Sonoma State University -- September 24, 2003
Earns Award For Research Into How Women And Men Are Treated Differently
By Criminal Justice System
A criminal justice professor at Sonoma State University has earned
a prestigious award for her work in how women are treated differently
than men in the criminal justice system.
Associate professor Barbara Bloom is one of the recipients of the University
of Cincinnati Award presented by the American Probation and Parole Association
for outstanding contribution to the field of corrections in the United
States and Canada.
To improve policy and practice regarding women offenders in corrections,
the National Institute of Corrections undertook a 3-year project with
Bloom and her colleagues, Barbara Owen and Stephanie Covington, entitled
"Gender-Responsive Stategies: Research, Practice, and Guiding Principles
for Women Offenders."
The findings suggest that gender matters in terms of the management
and supervision of women offenders and that many systems lack written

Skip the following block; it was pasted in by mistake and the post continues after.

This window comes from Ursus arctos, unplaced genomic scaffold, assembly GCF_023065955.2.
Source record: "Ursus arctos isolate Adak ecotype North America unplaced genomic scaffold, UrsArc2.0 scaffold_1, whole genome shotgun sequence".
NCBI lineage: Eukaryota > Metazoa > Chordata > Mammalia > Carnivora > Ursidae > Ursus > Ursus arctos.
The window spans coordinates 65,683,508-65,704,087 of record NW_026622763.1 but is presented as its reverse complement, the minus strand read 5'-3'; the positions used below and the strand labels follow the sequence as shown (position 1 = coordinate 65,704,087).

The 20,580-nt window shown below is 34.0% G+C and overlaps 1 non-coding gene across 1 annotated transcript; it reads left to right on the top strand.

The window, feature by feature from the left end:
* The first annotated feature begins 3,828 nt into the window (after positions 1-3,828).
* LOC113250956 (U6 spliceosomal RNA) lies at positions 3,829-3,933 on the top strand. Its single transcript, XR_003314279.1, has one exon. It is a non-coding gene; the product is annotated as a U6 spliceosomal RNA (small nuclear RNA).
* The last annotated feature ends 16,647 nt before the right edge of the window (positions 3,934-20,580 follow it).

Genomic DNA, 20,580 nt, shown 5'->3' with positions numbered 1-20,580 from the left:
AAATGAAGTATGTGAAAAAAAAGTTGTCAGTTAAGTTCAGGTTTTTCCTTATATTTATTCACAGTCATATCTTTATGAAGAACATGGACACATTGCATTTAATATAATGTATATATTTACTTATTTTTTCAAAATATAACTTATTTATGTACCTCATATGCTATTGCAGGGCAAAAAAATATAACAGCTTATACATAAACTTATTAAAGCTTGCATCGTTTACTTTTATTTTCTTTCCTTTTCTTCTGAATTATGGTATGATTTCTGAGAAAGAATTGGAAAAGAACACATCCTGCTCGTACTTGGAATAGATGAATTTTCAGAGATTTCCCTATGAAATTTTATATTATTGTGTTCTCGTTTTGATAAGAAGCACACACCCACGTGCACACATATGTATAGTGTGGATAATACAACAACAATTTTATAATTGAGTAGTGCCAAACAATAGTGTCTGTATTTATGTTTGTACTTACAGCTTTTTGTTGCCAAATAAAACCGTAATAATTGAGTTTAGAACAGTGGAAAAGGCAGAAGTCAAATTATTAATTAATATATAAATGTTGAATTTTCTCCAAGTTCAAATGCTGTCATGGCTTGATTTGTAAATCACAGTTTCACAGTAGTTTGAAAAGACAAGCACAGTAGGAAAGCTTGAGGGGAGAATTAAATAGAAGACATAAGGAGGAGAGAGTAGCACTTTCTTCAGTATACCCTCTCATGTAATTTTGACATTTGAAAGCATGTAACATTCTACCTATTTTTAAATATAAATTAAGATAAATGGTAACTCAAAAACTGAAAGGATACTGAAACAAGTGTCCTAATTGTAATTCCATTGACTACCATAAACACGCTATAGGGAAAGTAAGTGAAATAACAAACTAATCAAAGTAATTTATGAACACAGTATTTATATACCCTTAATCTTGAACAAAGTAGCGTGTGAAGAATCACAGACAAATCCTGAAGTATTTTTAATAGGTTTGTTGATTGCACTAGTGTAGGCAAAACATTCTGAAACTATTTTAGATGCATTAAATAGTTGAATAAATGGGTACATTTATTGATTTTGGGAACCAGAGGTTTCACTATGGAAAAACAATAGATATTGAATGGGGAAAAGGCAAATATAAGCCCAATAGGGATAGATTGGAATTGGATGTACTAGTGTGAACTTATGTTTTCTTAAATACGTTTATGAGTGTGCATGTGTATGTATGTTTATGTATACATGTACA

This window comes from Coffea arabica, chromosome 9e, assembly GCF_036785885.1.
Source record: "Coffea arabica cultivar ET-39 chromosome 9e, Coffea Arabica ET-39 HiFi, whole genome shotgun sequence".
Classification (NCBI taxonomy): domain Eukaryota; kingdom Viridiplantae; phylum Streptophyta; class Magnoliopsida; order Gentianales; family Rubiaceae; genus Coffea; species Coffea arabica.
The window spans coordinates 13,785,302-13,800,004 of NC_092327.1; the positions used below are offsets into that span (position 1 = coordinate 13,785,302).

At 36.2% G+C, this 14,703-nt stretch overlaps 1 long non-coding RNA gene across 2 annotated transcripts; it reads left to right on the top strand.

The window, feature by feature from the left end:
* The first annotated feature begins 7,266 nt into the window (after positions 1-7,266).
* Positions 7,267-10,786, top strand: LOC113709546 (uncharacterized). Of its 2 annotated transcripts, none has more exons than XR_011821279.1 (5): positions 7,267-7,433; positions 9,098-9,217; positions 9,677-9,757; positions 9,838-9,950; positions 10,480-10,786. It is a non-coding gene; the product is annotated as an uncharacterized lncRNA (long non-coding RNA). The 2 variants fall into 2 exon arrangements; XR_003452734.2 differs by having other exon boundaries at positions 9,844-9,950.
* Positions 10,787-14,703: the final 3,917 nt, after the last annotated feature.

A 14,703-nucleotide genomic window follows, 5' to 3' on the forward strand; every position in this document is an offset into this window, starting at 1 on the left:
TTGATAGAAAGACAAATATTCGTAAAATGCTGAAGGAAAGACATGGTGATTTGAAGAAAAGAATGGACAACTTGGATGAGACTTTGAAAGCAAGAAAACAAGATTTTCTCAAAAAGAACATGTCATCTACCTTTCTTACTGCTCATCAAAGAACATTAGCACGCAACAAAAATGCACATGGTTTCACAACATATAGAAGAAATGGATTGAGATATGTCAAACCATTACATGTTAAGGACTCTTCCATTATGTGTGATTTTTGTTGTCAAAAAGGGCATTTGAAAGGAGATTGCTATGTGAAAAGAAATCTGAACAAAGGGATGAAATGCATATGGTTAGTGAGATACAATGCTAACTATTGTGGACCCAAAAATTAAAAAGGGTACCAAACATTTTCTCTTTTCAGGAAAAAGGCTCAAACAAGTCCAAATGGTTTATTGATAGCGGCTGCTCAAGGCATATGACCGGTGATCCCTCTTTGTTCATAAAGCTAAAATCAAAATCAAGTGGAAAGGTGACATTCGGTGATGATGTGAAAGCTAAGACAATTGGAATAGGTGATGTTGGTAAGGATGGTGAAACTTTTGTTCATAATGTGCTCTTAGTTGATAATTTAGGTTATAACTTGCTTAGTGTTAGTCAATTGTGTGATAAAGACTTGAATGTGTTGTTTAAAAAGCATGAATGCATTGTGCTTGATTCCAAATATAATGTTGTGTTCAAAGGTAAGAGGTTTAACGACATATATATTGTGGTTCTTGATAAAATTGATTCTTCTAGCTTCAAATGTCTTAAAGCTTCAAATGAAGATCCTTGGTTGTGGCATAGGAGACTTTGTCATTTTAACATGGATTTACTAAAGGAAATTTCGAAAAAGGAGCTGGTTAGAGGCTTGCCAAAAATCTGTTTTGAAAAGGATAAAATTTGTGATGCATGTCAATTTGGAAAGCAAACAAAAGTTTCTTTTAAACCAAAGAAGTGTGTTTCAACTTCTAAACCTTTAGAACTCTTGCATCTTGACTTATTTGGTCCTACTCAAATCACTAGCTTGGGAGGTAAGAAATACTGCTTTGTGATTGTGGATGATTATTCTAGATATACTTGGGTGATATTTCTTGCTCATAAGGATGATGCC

policies specific to this population. Most correctional policies and
practices are based on male offenders, Bloom's report finds.
Bloom and her colleagues found women come into the criminal justice
system via different pathways; respond to supervision and custody differently;
exhibit differences in terms of substance abuse, trauma, mental illness,
parenting responsibilities, and employment histories; and represent
different levels of risk within both the institution and the community.
"To successfully develop and deliver services, supervision, and
treatment for women offenders, we must first acknowledge these gender
differences," says Bloom who is also the author of "Gendered
Justice: Addressing Female Offenders."
This report is available on the National Institute of Corrections Web
site, www.nicic.org and is being widely distributed to criminal justice
agencies throughout the country.
Media Contact: Jean Wasp, Media Relations, (707) 664-2057